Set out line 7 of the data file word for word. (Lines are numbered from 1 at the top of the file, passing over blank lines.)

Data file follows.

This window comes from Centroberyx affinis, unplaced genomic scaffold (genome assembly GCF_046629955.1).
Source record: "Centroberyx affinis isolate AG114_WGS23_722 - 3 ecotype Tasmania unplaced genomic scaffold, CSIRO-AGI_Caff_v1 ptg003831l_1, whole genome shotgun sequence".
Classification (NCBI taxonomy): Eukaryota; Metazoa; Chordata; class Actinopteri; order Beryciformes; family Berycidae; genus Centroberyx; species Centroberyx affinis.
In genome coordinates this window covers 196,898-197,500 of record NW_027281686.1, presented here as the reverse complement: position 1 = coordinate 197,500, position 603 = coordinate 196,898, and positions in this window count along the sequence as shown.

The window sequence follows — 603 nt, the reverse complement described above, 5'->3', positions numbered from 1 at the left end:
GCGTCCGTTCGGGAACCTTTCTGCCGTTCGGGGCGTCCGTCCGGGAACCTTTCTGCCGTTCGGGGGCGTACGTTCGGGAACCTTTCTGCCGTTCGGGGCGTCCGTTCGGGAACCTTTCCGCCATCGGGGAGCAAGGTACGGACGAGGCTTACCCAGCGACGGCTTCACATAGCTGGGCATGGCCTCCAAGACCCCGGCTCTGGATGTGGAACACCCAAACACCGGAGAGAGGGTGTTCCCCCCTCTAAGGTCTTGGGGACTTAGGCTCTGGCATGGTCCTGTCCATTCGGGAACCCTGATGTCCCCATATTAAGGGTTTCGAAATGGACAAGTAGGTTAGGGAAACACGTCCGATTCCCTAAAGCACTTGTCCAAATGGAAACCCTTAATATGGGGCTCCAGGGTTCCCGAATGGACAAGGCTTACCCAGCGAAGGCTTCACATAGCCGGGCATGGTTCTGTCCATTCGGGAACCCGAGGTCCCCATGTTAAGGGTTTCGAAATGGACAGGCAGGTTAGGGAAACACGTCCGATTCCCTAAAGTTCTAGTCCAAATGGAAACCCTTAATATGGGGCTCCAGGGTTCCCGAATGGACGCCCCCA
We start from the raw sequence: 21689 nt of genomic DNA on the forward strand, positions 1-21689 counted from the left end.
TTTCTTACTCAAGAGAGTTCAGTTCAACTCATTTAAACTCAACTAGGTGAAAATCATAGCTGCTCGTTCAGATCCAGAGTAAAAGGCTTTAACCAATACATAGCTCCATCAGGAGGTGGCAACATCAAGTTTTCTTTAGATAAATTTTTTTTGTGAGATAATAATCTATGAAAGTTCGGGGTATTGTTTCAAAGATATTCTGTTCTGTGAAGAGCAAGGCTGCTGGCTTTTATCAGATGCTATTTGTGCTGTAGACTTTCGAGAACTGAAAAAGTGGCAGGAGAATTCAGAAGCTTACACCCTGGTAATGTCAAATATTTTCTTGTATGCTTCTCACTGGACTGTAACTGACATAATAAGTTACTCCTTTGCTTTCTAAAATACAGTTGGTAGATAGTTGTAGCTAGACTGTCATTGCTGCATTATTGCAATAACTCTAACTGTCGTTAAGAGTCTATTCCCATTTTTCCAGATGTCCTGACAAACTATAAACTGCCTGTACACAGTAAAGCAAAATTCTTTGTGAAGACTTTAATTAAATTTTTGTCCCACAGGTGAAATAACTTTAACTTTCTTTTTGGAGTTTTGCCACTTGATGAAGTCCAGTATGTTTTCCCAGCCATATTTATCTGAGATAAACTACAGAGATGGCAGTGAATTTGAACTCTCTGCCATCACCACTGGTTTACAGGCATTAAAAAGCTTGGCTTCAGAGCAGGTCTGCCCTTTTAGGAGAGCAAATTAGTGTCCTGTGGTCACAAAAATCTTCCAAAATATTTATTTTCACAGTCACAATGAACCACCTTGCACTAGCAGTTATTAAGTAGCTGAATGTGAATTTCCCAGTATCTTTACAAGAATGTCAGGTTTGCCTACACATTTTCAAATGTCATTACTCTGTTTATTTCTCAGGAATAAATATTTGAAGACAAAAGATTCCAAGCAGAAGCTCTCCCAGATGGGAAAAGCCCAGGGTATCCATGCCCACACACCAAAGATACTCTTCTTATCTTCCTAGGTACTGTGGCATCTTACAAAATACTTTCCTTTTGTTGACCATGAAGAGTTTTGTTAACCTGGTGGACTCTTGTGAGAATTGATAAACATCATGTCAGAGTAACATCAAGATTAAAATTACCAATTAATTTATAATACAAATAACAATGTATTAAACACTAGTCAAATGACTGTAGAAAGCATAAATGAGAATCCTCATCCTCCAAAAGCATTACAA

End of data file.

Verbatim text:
We start from the raw sequence: 21689 nt of genomic DNA on the forward strand, positions 1-21689 counted from the left end.